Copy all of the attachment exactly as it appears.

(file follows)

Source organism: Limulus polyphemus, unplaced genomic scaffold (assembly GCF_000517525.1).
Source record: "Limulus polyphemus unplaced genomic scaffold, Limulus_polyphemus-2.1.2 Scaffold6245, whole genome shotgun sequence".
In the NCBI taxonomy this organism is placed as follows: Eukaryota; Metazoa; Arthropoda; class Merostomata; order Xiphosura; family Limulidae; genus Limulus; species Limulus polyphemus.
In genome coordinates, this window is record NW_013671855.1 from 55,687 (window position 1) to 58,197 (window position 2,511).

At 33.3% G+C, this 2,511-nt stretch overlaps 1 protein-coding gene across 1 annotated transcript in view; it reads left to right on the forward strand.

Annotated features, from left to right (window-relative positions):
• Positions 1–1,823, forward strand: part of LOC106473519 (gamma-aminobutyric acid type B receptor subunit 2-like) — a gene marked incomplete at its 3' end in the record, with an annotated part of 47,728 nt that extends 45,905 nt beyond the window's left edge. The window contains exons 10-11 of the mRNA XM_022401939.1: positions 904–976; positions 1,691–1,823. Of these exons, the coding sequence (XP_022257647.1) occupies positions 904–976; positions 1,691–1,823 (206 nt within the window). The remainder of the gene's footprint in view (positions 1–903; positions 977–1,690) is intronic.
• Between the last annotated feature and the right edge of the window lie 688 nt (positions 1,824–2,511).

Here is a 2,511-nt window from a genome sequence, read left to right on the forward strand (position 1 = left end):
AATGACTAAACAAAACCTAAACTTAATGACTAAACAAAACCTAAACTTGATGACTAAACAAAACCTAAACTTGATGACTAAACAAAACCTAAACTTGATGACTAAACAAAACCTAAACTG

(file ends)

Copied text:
Source organism: Limulus polyphemus, unplaced genomic scaffold (assembly GCF_000517525.1).
Source record: "Limulus polyphemus unplaced genomic scaffold, Limulus_polyphemus-2.1.2 Scaffold6245, whole genome shotgun sequence".
In the NCBI taxonomy this organism is placed as follows: Eukaryota; Metazoa; Arthropoda; class Merostomata; order Xiphosura; family Limulidae; genus Limulus; species Limulus polyphemus.
In genome coordinates, this window is record NW_013671855.1 from 55,687 (window position 1) to 58,197 (window position 2,511).

At 33.3% G+C, this 2,511-nt stretch overlaps 1 protein-coding gene across 1 annotated transcript in view; it reads left to right on the forward strand.

Annotated features, from left to right (window-relative positions):
• Positions 1–1,823, forward strand: part of LOC106473519 (gamma-aminobutyric acid type B receptor subunit 2-like) — a gene marked incomplete at its 3' end in the record, with an annotated part of 47,728 nt that extends 45,905 nt beyond the window's left edge. The window contains exons 10-11 of the mRNA XM_022401939.1: positions 904–976; positions 1,691–1,823. Of these exons, the coding sequence (XP_022257647.1) occupies positions 904–976; positions 1,691–1,823 (206 nt within the window). The remainder of the gene's footprint in view (positions 1–903; positions 977–1,690) is intronic.
• Between the last annotated feature and the right edge of the window lie 688 nt (positions 1,824–2,511).

Here is a 2,511-nt window from a genome sequence, read left to right on the forward strand (position 1 = left end):
AATGACTAAACAAAACCTAAACTTAATGACTAAACAAAACCTAAACTTGATGACTAAACAAAACCTAAACTTGATGACTAAACAAAACCTAAACTTGATGACTAAACAAAACCTAAACTG